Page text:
Help your child stay connected to friends during school holidays


School is a place where children form some of their most cherished friendships.

But, if those friends live in a distant suburb or spend weeks of their school holidays away from home at a beach house, or travelling with family, spending the summer break separated can be a tough time for some kids.

And while messenger apps or Facetime calls can help fill the hole left by not being with their friends, it might not be as memorable as what the friends from the Sisterhood of the Travelling Pants experienced.

To help friends stay connected, the following suggestions definitely don’t include whiling away summer by having a crush on the coach at soccer camp, but they do offer three creative ways to keep in touch with the people who matter most – even when friends are far apart during the long summer break.

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1. Write letters

Writing letters may seem like an old-fashioned way of keeping in touch. But physical letters can be kept (and treasured) forever.

Although the idea of being older and looking back on the summer period they wrote to their friends and told them about the fantastic adventures they went on with their family may seem like a foreign concept to your young kid, encouraging them to give it a go is a good way to get them away from devices for a while too – and writing letters is proven to have profound psychological benefits as well.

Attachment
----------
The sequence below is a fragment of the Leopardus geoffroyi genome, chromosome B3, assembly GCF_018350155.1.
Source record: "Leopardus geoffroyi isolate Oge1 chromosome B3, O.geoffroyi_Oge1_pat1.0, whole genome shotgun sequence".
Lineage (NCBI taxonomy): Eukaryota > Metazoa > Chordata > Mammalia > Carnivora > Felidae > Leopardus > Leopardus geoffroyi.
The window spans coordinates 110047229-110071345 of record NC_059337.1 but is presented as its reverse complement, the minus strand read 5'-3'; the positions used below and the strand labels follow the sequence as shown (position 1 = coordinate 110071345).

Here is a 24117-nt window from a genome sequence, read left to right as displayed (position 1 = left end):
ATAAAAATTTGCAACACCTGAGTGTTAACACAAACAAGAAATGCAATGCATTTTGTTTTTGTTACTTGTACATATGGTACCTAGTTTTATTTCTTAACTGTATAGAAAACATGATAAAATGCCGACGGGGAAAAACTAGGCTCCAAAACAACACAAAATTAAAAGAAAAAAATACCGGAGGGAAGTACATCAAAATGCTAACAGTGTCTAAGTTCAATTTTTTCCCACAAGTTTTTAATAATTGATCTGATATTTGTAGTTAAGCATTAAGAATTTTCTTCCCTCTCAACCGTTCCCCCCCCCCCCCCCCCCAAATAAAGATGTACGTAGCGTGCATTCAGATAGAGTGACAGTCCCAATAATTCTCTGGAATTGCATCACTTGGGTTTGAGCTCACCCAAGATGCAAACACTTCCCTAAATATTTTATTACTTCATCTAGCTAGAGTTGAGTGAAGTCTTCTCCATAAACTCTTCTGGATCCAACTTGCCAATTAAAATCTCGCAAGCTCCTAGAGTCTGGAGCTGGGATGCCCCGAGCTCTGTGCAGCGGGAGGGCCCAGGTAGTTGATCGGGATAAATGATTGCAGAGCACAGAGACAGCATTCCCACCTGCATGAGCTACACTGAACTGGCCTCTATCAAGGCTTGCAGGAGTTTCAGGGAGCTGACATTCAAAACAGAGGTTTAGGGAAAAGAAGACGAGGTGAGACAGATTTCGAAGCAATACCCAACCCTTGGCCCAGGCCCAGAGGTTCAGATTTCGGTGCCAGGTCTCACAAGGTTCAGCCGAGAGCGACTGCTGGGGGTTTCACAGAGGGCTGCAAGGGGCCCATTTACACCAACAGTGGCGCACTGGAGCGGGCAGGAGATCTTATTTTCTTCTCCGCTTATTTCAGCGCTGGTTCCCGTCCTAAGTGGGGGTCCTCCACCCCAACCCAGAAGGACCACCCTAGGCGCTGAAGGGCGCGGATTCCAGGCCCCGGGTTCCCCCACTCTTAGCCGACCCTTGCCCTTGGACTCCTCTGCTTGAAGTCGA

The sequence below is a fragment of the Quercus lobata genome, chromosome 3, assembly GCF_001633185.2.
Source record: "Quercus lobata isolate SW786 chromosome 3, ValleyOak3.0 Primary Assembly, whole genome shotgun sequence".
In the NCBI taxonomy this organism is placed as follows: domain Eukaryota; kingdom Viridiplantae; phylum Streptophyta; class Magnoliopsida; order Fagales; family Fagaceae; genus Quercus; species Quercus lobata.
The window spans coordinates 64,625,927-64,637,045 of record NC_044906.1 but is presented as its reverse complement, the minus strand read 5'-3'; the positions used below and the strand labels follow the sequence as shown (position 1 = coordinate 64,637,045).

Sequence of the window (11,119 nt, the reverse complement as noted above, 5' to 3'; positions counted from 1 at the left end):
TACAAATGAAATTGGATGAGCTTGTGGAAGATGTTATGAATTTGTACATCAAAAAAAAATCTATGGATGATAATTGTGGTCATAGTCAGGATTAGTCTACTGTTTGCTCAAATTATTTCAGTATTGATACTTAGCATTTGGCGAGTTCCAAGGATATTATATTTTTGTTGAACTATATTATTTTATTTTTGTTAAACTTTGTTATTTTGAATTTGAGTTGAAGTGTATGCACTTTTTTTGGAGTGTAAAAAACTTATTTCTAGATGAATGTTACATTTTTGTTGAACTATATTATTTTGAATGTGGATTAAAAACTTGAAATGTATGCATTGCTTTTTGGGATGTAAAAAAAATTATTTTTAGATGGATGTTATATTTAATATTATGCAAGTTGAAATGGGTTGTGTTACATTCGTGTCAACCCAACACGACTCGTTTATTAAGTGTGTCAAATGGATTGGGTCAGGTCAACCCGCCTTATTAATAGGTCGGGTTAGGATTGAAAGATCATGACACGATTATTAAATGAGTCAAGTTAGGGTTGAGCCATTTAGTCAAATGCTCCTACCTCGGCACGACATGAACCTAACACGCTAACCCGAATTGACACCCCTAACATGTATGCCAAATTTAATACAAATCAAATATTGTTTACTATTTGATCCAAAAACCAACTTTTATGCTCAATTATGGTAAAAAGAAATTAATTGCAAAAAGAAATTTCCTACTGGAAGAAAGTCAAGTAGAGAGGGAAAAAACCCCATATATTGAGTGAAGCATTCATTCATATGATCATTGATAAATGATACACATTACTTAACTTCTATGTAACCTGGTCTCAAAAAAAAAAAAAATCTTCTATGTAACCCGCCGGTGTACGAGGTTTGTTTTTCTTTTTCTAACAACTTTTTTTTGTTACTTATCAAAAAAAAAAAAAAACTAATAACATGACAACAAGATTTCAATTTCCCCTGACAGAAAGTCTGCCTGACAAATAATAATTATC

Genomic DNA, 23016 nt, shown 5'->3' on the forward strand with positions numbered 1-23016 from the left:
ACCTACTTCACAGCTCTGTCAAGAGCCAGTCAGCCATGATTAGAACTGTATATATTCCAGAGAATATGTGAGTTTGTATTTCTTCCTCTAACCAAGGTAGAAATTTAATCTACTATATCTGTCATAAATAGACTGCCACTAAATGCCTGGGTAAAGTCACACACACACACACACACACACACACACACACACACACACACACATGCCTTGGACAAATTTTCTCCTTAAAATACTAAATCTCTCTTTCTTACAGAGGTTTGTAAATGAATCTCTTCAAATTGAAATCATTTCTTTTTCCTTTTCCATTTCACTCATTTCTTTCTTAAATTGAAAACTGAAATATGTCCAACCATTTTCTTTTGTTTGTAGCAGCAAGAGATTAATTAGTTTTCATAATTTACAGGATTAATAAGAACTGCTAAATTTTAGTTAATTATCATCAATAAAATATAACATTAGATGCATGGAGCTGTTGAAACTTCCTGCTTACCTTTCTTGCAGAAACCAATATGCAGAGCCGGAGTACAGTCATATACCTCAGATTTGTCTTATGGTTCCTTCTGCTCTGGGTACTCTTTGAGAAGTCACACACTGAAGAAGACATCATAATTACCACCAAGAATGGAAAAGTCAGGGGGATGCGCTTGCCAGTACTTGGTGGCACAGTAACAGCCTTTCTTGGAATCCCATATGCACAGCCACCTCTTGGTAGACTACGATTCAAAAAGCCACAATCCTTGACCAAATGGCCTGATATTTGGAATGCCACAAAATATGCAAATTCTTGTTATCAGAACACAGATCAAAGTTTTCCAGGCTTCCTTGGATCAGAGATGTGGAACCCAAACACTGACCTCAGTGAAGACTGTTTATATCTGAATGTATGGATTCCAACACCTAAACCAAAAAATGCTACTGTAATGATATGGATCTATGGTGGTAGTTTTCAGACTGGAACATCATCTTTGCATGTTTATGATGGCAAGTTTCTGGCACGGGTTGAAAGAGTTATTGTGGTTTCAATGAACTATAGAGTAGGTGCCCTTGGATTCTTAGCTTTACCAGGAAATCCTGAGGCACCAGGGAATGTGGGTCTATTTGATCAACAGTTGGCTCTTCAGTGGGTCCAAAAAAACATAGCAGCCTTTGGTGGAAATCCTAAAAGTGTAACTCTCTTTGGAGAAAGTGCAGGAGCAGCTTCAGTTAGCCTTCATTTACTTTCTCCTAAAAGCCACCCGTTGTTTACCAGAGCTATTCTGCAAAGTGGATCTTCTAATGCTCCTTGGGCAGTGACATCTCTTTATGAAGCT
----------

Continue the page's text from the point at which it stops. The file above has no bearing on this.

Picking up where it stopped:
2. Start an online photo album

There are now multiple apps that allow people to share their photographs with others online.

A possible option is to take advantage of Instagram’s hashtag feature to create a shared album that features each of the friends’ summer experiences.

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While a lot of research has gone into the detriments of social media, such as links to anxiety, depression, and loneliness, Dr Martin Graff from the University of South Wales believes there are also benefits.

“People who feel a sense of belonging say that they have greater amounts of relationship satisfaction, reduced loneliness, and higher self-esteem,” he writes in his essay, Is Using Instagram Beneficial to Well-being?

3. Take up a hobby together

This could mean a variety of different things.

Friends could read the same book at the same time, binge-watch the same TV show (and compare notes from different parts of the country – or even the world), or share an arts and crafts project, like sewing different parts of the same outfit they can take turns wearing, knitting different sections of a scarf to share, or if they’re handy with tools, starting work on a woodwork project. At the end of the holidays, when the school term is looming and summer is already feeling like a distant memory, getting together to connect the different pieces of the craft project together can be a nice way to reconnect in person and catch up on all the events from each other’s lives they’ve missed.

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